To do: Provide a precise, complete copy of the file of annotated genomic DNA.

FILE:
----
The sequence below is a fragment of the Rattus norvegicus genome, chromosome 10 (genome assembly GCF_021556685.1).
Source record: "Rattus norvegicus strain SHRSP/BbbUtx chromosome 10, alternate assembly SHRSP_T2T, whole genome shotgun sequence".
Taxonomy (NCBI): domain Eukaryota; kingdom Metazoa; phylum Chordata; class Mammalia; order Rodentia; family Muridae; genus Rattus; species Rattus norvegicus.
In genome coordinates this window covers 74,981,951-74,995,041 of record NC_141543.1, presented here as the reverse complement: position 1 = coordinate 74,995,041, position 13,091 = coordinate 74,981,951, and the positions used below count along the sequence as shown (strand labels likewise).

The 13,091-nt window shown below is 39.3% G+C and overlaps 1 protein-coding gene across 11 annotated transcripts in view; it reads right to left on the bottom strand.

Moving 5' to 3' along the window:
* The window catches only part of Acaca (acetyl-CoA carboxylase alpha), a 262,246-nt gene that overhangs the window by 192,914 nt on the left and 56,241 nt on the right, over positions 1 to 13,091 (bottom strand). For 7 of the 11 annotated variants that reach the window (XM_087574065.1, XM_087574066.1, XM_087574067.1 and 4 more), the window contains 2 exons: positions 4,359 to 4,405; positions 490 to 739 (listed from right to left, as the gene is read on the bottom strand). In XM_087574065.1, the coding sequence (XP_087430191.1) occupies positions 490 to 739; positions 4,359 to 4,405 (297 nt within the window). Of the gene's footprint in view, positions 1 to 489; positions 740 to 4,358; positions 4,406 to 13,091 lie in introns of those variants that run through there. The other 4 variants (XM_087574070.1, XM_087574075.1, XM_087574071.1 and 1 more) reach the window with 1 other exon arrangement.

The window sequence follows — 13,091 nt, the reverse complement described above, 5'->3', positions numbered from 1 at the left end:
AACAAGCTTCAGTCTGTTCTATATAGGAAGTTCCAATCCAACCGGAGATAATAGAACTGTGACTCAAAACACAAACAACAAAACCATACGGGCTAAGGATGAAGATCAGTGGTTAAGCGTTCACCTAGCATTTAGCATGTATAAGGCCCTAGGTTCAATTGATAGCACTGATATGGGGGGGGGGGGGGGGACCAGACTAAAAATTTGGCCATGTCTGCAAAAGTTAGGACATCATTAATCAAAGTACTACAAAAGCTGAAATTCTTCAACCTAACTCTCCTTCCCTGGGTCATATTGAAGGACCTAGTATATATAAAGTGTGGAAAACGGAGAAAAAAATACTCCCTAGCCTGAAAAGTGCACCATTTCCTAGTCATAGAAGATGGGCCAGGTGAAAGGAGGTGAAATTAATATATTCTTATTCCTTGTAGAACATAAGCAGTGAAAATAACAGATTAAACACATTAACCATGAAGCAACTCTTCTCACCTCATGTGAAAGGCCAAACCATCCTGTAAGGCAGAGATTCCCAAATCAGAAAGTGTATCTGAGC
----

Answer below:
The sequence below is a fragment of the Rattus norvegicus genome, chromosome 10 (genome assembly GCF_021556685.1).
Source record: "Rattus norvegicus strain SHRSP/BbbUtx chromosome 10, alternate assembly SHRSP_T2T, whole genome shotgun sequence".
Taxonomy (NCBI): domain Eukaryota; kingdom Metazoa; phylum Chordata; class Mammalia; order Rodentia; family Muridae; genus Rattus; species Rattus norvegicus.
In genome coordinates this window covers 74,981,951-74,995,041 of record NC_141543.1, presented here as the reverse complement: position 1 = coordinate 74,995,041, position 13,091 = coordinate 74,981,951, and the positions used below count along the sequence as shown (strand labels likewise).

The 13,091-nt window shown below is 39.3% G+C and overlaps 1 protein-coding gene across 11 annotated transcripts in view; it reads right to left on the bottom strand.

Moving 5' to 3' along the window:
* The window catches only part of Acaca (acetyl-CoA carboxylase alpha), a 262,246-nt gene that overhangs the window by 192,914 nt on the left and 56,241 nt on the right, over positions 1 to 13,091 (bottom strand). For 7 of the 11 annotated variants that reach the window (XM_087574065.1, XM_087574066.1, XM_087574067.1 and 4 more), the window contains 2 exons: positions 4,359 to 4,405; positions 490 to 739 (listed from right to left, as the gene is read on the bottom strand). In XM_087574065.1, the coding sequence (XP_087430191.1) occupies positions 490 to 739; positions 4,359 to 4,405 (297 nt within the window). Of the gene's footprint in view, positions 1 to 489; positions 740 to 4,358; positions 4,406 to 13,091 lie in introns of those variants that run through there. The other 4 variants (XM_087574070.1, XM_087574075.1, XM_087574071.1 and 1 more) reach the window with 1 other exon arrangement.

The window sequence follows — 13,091 nt, the reverse complement described above, 5'->3', positions numbered from 1 at the left end:
AACAAGCTTCAGTCTGTTCTATATAGGAAGTTCCAATCCAACCGGAGATAATAGAACTGTGACTCAAAACACAAACAACAAAACCATACGGGCTAAGGATGAAGATCAGTGGTTAAGCGTTCACCTAGCATTTAGCATGTATAAGGCCCTAGGTTCAATTGATAGCACTGATATGGGGGGGGGGGGGGGGACCAGACTAAAAATTTGGCCATGTCTGCAAAAGTTAGGACATCATTAATCAAAGTACTACAAAAGCTGAAATTCTTCAACCTAACTCTCCTTCCCTGGGTCATATTGAAGGACCTAGTATATATAAAGTGTGGAAAACGGAGAAAAAAATACTCCCTAGCCTGAAAAGTGCACCATTTCCTAGTCATAGAAGATGGGCCAGGTGAAAGGAGGTGAAATTAATATATTCTTATTCCTTGTAGAACATAAGCAGTGAAAATAACAGATTAAACACATTAACCATGAAGCAACTCTTCTCACCTCATGTGAAAGGCCAAACCATCCTGTAAGGCAGAGATTCCCAAATCAGAAAGTGTATCTGAGC